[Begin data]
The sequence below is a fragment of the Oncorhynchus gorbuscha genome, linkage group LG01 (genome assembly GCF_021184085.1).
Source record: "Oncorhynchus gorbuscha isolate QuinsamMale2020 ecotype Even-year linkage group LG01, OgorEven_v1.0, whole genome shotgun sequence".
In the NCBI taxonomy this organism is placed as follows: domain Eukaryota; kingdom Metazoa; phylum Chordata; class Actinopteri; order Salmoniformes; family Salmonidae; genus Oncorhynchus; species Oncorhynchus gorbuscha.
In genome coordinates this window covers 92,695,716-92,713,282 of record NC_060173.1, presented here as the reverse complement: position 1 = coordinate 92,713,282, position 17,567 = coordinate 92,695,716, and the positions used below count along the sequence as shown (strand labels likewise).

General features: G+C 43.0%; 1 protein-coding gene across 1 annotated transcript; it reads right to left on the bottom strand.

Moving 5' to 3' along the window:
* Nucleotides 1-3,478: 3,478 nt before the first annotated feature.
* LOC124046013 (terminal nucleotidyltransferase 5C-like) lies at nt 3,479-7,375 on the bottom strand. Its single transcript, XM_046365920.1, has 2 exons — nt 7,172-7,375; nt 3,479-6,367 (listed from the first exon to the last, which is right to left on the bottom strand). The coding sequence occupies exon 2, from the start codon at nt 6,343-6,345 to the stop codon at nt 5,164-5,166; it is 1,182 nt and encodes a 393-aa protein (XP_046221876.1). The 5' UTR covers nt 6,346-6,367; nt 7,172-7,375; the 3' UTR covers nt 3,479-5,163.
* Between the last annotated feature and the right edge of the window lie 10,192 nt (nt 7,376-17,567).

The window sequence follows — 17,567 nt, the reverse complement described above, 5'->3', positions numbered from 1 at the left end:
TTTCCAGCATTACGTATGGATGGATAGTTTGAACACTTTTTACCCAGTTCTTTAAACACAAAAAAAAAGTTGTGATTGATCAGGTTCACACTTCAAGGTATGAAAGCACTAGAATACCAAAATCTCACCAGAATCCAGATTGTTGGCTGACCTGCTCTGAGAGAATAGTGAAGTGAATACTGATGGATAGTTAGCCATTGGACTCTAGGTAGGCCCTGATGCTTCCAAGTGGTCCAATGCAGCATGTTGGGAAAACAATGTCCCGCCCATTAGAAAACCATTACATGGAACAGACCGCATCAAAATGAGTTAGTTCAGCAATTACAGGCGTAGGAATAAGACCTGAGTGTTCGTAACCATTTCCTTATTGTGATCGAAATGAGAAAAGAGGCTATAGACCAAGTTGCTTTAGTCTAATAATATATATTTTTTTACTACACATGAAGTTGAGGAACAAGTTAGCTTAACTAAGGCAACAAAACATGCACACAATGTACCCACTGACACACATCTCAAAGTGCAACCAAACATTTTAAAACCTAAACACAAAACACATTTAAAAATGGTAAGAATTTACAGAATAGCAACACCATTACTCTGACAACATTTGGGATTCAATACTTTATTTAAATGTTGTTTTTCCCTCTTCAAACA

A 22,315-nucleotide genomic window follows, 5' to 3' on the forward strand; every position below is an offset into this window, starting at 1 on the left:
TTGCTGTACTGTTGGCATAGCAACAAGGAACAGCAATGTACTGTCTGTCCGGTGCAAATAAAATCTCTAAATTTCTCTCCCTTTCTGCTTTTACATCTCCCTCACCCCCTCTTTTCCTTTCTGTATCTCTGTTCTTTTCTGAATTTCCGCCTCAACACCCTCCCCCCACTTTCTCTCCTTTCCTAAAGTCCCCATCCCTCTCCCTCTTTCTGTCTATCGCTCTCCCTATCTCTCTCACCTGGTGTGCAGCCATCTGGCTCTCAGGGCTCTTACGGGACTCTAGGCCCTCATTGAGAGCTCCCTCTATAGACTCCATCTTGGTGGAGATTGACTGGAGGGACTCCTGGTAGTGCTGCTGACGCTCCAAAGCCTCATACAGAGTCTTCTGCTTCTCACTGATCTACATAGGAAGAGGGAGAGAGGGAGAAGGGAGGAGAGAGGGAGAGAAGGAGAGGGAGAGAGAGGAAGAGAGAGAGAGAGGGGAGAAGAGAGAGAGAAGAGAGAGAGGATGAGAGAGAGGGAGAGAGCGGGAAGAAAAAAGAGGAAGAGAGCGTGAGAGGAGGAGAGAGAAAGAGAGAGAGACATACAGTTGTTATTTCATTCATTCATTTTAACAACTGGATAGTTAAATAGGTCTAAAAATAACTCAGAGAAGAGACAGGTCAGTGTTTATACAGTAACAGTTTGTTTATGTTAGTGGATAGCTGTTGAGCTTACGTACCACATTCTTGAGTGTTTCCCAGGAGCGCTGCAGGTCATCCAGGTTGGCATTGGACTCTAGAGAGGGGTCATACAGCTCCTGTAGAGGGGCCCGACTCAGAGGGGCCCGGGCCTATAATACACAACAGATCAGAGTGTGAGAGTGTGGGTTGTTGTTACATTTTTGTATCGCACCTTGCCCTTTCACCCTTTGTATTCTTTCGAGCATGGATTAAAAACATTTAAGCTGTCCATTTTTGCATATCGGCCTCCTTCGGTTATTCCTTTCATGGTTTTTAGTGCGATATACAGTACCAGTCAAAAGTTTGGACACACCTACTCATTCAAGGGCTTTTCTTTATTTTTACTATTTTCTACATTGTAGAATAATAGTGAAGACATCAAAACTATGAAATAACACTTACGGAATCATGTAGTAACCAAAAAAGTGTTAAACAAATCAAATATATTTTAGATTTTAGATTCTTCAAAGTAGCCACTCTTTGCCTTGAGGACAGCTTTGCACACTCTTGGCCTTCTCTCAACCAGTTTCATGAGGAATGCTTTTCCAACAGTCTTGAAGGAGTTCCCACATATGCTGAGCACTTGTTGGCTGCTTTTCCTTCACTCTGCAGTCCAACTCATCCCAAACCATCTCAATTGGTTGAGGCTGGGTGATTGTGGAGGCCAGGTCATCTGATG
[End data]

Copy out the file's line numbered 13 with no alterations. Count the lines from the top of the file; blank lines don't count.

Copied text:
TTGCTGTACTGTTGGCATAGCAACAAGGAACAGCAATGTACTGTCTGTCCGGTGCAAATAAAATCTCTAAATTTCTCTCCCTTTCTGCTTTTACATCTCCCTCACCCCCTCTTTTCCTTTCTGTATCTCTGTTCTTTTCTGAATTTCCGCCTCAACACCCTCCCCCCACTTTCTCTCCTTTCCTAAAGTCCCCATCCCTCTCCCTCTTTCTGTCTATCGCTCTCCCTATCTCTCTCACCTGGTGTGCAGCCATCTGGCTCTCAGGGCTCTTACGGGACTCTAGGCCCTCATTGAGAGCTCCCTCTATAGACTCCATCTTGGTGGAGATTGACTGGAGGGACTCCTGGTAGTGCTGCTGACGCTCCAAAGCCTCATACAGAGTCTTCTGCTTCTCACTGATCTACATAGGAAGAGGGAGAGAGGGAGAAGGGAGGAGAGAGGGAGAGAAGGAGAGGGAGAGAGAGGAAGAGAGAGAGAGAGGGGAGAAGAGAGAGAGAAGAGAGAGAGGATGAGAGAGAGGGAGAGAGCGGGAAGAAAAAAGAGGAAGAGAGCGTGAGAGGAGGAGAGAGAAAGAGAGAGAGACATACAGTTGTTATTTCATTCATTCATTTTAACAACTGGATAGTTAAATAGGTCTAAAAATAACTCAGAGAAGAGACAGGTCAGTGTTTATACAGTAACAGTTTGTTTATGTTAGTGGATAGCTGTTGAGCTTACGTACCACATTCTTGAGTGTTTCCCAGGAGCGCTGCAGGTCATCCAGGTTGGCATTGGACTCTAGAGAGGGGTCATACAGCTCCTGTAGAGGGGCCCGACTCAGAGGGGCCCGGGCCTATAATACACAACAGATCAGAGTGTGAGAGTGTGGGTTGTTGTTACATTTTTGTATCGCACCTTGCCCTTTCACCCTTTGTATTCTTTCGAGCATGGATTAAAAACATTTAAGCTGTCCATTTTTGCATATCGGCCTCCTTCGGTTATTCCTTTCATGGTTTTTAGTGCGATATACAGTACCAGTCAAAAGTTTGGACACACCTACTCATTCAAGGGCTTTTCTTTATTTTTACTATTTTCTACATTGTAGAATAATAGTGAAGACATCAAAACTATGAAATAACACTTACGGAATCATGTAGTAACCAAAAAAGTGTTAAACAAATCAAATATATTTTAGATTTTAGATTCTTCAAAGTAGCCACTCTTTGCCTTGAGGACAGCTTTGCACACTCTTGGCCTTCTCTCAACCAGTTTCATGAGGAATGCTTTTCCAACAGTCTTGAAGGAGTTCCCACATATGCTGAGCACTTGTTGGCTGCTTTTCCTTCACTCTGCAGTCCAACTCATCCCAAACCATCTCAATTGGTTGAGGCTGGGTGATTGTGGAGGCCAGGTCATCTGATG